To investigate the different methods of ear and body piercing as possible sources of infection, and to provide a brief literature review of infections resulting from high ear piercing as well as bacterial coverage of common disinfectants used as preparation agents.Methods
Two cases of auricular chondritis caused by Pseudomonas are presented. A survey of 14 businesses that pierce ears was conducted using a scheduled interview. Information regarding the type of piercing instrument, composition of earring, training of employees, anatomic placement of earrings, and preparation and aftercare of ears was obtained.Results
One hundred percent of the interviews attempted were completed. The cosmetic shops and earring kiosks both used hand-powered earring “guns” to pierce ears, while the tattoo parlors used sterile needles and forceps. All of the businesses interviewed used earrings composed of either 14K or 24K gold, stainless steel, and other piercing-grade metals. None of the businesses used earrings made of nickel. The cosmetic shops and kiosks used a combination of videos, demonstrations, and direct supervision to train employees but did not have a specified training period. The tattoo parlors required their employees to complete an apprenticeship training program of varying time lengths. All of the businesses pierced the lobe and cartilaginous portions of the ear. The cosmetic shops and kiosks used benzalkonium chloride or isopropyl alcohol as ear preparation agents, while the tattoo parlors used only iodine-based solutions. At all of the businesses, minimal aftercare instructions were given and they typically dealt with maintaining ear-hole patency.Conclusion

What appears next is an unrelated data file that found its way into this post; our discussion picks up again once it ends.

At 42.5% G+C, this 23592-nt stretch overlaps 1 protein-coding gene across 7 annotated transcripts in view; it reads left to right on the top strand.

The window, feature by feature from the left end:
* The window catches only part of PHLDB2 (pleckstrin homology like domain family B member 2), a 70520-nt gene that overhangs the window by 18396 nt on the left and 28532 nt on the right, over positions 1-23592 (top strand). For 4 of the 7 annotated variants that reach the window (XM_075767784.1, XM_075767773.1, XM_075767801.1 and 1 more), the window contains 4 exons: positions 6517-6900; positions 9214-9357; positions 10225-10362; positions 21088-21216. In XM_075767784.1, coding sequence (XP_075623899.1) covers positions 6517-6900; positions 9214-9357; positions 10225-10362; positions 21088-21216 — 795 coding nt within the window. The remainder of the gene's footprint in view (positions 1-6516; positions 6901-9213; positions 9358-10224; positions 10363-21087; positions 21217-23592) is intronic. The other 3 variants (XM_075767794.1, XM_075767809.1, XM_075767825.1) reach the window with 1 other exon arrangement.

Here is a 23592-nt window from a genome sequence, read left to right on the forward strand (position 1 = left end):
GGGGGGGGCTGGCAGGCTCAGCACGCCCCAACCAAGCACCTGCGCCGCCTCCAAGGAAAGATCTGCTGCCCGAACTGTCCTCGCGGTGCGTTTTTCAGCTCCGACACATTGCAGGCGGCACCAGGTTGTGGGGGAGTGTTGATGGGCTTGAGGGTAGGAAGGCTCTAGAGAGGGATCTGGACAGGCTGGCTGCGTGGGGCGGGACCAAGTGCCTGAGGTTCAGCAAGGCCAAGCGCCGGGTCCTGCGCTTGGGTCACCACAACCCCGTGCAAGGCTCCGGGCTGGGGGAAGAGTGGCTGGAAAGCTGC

The cosmetic shops and earring kiosks used piercing methods that predisposed to auricular chondritis, such as poor training of employees and use of benzalkonium chloride as a preparation agent. Emergency physicians need to be aware of the severity of these types of infections, which often require surgical management and intravenous antibiotics covering.